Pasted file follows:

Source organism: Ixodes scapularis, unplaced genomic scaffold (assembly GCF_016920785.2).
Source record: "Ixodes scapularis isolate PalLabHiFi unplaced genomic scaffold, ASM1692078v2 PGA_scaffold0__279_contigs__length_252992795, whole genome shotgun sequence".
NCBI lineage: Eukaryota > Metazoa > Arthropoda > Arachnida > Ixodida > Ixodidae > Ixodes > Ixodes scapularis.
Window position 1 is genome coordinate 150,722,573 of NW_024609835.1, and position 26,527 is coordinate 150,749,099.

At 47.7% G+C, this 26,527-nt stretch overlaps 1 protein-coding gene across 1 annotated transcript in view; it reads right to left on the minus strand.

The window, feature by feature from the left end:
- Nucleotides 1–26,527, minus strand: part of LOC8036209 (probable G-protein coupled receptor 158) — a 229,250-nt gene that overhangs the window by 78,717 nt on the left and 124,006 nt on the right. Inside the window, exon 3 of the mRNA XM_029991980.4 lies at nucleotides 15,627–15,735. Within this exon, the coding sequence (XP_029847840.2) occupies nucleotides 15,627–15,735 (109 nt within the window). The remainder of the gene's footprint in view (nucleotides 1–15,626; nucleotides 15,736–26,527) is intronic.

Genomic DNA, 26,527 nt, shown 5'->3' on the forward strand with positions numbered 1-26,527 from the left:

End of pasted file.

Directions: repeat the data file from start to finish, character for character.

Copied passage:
Source organism: Ixodes scapularis, unplaced genomic scaffold (assembly GCF_016920785.2).
Source record: "Ixodes scapularis isolate PalLabHiFi unplaced genomic scaffold, ASM1692078v2 PGA_scaffold0__279_contigs__length_252992795, whole genome shotgun sequence".
NCBI lineage: Eukaryota > Metazoa > Arthropoda > Arachnida > Ixodida > Ixodidae > Ixodes > Ixodes scapularis.
Window position 1 is genome coordinate 150,722,573 of NW_024609835.1, and position 26,527 is coordinate 150,749,099.

At 47.7% G+C, this 26,527-nt stretch overlaps 1 protein-coding gene across 1 annotated transcript in view; it reads right to left on the minus strand.

The window, feature by feature from the left end:
- Nucleotides 1–26,527, minus strand: part of LOC8036209 (probable G-protein coupled receptor 158) — a 229,250-nt gene that overhangs the window by 78,717 nt on the left and 124,006 nt on the right. Inside the window, exon 3 of the mRNA XM_029991980.4 lies at nucleotides 15,627–15,735. Within this exon, the coding sequence (XP_029847840.2) occupies nucleotides 15,627–15,735 (109 nt within the window). The remainder of the gene's footprint in view (nucleotides 1–15,626; nucleotides 15,736–26,527) is intronic.

Genomic DNA, 26,527 nt, shown 5'->3' on the forward strand with positions numbered 1-26,527 from the left: